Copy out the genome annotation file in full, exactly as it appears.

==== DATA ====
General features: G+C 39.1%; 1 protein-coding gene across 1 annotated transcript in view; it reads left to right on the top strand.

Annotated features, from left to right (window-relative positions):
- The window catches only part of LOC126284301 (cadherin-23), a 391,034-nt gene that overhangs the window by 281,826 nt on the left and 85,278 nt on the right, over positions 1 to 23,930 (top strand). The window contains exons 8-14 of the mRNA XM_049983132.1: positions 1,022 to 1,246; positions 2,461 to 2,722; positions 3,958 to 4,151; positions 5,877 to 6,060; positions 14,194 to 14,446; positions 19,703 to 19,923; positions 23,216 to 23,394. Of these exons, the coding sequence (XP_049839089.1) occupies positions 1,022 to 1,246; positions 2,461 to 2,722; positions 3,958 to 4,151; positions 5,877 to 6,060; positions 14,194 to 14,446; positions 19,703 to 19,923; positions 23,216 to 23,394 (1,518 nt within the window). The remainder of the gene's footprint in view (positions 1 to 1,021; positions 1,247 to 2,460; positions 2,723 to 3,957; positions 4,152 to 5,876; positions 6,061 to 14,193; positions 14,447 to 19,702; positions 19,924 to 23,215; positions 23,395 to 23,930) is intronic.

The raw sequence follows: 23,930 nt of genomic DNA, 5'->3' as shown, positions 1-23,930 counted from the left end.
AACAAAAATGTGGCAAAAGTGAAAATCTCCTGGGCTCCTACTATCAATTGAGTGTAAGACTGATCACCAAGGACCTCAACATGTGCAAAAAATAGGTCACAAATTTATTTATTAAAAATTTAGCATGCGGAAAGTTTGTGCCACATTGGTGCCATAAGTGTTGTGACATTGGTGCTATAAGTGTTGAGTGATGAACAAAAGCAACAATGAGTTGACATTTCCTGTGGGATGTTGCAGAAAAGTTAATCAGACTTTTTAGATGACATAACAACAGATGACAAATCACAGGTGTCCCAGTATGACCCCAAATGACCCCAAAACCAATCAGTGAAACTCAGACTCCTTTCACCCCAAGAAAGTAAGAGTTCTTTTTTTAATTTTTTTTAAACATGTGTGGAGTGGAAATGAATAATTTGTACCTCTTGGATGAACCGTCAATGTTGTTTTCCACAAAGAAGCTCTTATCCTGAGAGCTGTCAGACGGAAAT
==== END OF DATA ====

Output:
General features: G+C 39.1%; 1 protein-coding gene across 1 annotated transcript in view; it reads left to right on the top strand.

Annotated features, from left to right (window-relative positions):
- The window catches only part of LOC126284301 (cadherin-23), a 391,034-nt gene that overhangs the window by 281,826 nt on the left and 85,278 nt on the right, over positions 1 to 23,930 (top strand). The window contains exons 8-14 of the mRNA XM_049983132.1: positions 1,022 to 1,246; positions 2,461 to 2,722; positions 3,958 to 4,151; positions 5,877 to 6,060; positions 14,194 to 14,446; positions 19,703 to 19,923; positions 23,216 to 23,394. Of these exons, the coding sequence (XP_049839089.1) occupies positions 1,022 to 1,246; positions 2,461 to 2,722; positions 3,958 to 4,151; positions 5,877 to 6,060; positions 14,194 to 14,446; positions 19,703 to 19,923; positions 23,216 to 23,394 (1,518 nt within the window). The remainder of the gene's footprint in view (positions 1 to 1,021; positions 1,247 to 2,460; positions 2,723 to 3,957; positions 4,152 to 5,876; positions 6,061 to 14,193; positions 14,447 to 19,702; positions 19,924 to 23,215; positions 23,395 to 23,930) is intronic.

The raw sequence follows: 23,930 nt of genomic DNA, 5'->3' as shown, positions 1-23,930 counted from the left end.
AACAAAAATGTGGCAAAAGTGAAAATCTCCTGGGCTCCTACTATCAATTGAGTGTAAGACTGATCACCAAGGACCTCAACATGTGCAAAAAATAGGTCACAAATTTATTTATTAAAAATTTAGCATGCGGAAAGTTTGTGCCACATTGGTGCCATAAGTGTTGTGACATTGGTGCTATAAGTGTTGAGTGATGAACAAAAGCAACAATGAGTTGACATTTCCTGTGGGATGTTGCAGAAAAGTTAATCAGACTTTTTAGATGACATAACAACAGATGACAAATCACAGGTGTCCCAGTATGACCCCAAATGACCCCAAAACCAATCAGTGAAACTCAGACTCCTTTCACCCCAAGAAAGTAAGAGTTCTTTTTTTAATTTTTTTTAAACATGTGTGGAGTGGAAATGAATAATTTGTACCTCTTGGATGAACCGTCAATGTTGTTTTCCACAAAGAAGCTCTTATCCTGAGAGCTGTCAGACGGAAAT